Philippines: BSP tightens guard vs dirty money, terrorist financing

MANILA, Philippines — The Bangko Sentral ng Pilipinas (BSP) has adopted a new money laundering and terrorist risk assessment framework for banks and other supervised financial institutions as part of efforts to avert the inclusion of the Philippines in the list of countries with massive sums of alleged dirty money by the Paris-based Financial Action Task Force (FATF).

BSP Deputy Governor Chuchi Fonacier said the Monetary Board issued Resolution 1461 on Nov. 13 approving the adoption of the money laundering/terrorist financing risk assessment system (MRAS), which replaces the existing anti-money laundering risk rating system or ARRS for BSP-supervised financial institutions (BSFIs).

“The MRAS is a tool to assess the inherent money laundering or terrorist financing and proliferation financing risk and the quality of risk management system to determine the net money laundering/terrorist financing/proliferation financing risk of BSFIs, taking into account their risk and context, business models and operations, among others,” Fonacier said.

She also said the new system would be implemented along with the supervisory assessment framework (SAFr).

According to Fonacier, the MRAS will use a four-point rating scale such as high or those with excessive level of inherent risk related to identified factors, above average for those with substantial level of inherent risk related to identified factors, moderate for those with manageable level of inherent risk related to identified factors, and low for those with marginal level of inherent risk related to identified factors.

Under the framework, the assessment will begin with understanding the level of the risks of BSFIs or the extent of its vulnerabilities to money laundering/terrorist financing/proliferation financing activities, arising from its business and relationships.

The factors to be considered in the assessment include the total size and value of the relevant products or services, nature of products or services, client base profile, delivery channels, as well as geographical location of its offices, customers and counterparties.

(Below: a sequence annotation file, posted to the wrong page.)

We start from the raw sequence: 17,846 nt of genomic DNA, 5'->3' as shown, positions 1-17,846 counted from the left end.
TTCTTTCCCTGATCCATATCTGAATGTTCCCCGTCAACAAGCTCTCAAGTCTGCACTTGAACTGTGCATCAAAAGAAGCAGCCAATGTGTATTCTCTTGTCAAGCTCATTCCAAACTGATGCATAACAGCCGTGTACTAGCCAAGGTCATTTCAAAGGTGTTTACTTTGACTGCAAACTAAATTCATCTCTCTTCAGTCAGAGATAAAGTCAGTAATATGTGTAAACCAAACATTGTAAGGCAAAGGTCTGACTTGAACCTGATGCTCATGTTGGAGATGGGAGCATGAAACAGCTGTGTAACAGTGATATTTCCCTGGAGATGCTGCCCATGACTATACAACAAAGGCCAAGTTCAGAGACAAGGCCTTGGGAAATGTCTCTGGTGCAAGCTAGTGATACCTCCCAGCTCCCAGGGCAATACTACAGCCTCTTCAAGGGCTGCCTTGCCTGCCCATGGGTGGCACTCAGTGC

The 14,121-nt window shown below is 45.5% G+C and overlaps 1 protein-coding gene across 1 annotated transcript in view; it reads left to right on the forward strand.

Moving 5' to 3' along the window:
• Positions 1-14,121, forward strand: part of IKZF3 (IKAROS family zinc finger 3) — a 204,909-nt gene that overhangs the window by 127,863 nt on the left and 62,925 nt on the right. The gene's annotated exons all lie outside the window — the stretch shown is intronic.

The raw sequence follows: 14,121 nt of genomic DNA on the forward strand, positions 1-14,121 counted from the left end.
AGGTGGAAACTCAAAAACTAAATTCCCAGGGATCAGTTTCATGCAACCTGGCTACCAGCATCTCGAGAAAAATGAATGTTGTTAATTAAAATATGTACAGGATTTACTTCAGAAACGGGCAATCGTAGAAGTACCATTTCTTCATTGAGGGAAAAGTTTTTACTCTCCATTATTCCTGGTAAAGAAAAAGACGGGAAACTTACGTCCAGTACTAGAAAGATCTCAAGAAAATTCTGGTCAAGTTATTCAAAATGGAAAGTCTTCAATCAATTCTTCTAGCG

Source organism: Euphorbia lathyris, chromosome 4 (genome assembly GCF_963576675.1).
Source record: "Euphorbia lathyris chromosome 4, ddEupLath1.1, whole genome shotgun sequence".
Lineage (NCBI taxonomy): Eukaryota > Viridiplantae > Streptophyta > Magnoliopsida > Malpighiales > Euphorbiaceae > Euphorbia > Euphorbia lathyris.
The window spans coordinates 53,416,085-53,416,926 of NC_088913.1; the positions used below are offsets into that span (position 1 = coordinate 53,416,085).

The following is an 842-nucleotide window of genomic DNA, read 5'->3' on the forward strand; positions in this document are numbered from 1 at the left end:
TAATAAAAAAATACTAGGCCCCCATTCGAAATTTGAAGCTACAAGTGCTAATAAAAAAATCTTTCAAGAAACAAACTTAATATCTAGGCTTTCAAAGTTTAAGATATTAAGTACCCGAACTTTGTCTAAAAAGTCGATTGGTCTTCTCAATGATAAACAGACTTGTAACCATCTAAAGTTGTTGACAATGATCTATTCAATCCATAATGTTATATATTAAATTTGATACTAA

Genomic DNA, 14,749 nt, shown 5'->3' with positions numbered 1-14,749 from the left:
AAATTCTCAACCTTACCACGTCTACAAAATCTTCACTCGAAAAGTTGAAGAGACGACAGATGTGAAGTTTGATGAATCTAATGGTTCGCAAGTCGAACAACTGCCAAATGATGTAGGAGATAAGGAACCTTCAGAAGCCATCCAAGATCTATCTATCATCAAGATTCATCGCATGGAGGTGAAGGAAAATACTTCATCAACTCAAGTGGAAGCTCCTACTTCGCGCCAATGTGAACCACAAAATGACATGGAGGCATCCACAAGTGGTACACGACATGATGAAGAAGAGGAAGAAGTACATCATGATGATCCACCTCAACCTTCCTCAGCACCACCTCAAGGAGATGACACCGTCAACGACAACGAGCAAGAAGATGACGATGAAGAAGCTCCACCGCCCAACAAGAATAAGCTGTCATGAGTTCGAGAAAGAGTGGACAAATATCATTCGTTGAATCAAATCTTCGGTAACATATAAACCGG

The MRAS evaluates the inherent risk or intrinsic money laundering/terrorist financing/proliferation financing risks arising from BSFIs business and relationship, as well as quality of risk management, self-assessment system and net risks.

A four-point rating scale will be used to assess the risk management of BSFIs such as: strong or highly effective and needs minor improvements, acceptable or substantial level of effectiveness, inadequate or needs major improvements, and weak or needs fundamental improvements.

Factors to be considered in the quality of risk management include the effectiveness of board and senior management oversight and effectiveness of internal controls on key anti-money laundering/terror financing processes.

The BSP has vowed to deploy appropriate enforcement actions to promote compliance with AML/CFT laws and regulations, and bring about timely corrective actions.

“Enforcement actions shall be implemented as warranted, such as in cases of excessive risks that are not adequately managed, presence of serious weaknesses in the BSFI’s risk management system and violations of AML/CFT laws or BSP regulations,” it said.

BSP Governor and AMLC chairman Benjamin Diokno earlier said the gray listing of the country could still be averted as President Duterte certified Senate Bill 1412 and House Bill 6174, pushing amendments to Republic Act 9160 or the Anti-Money Laundering Act (AMLA) as urgent.

“If any of the proposed amendments are not passed and implemented before February, the Philippines will be included in the FATF gray list. We remain optimistic that gray listing can be averted as no less than the President himself has certified the bills as priority over other bills,” Diokno said.

The FATF would decide in June whether or not the Philippines would be included in the watchdog’s gray list.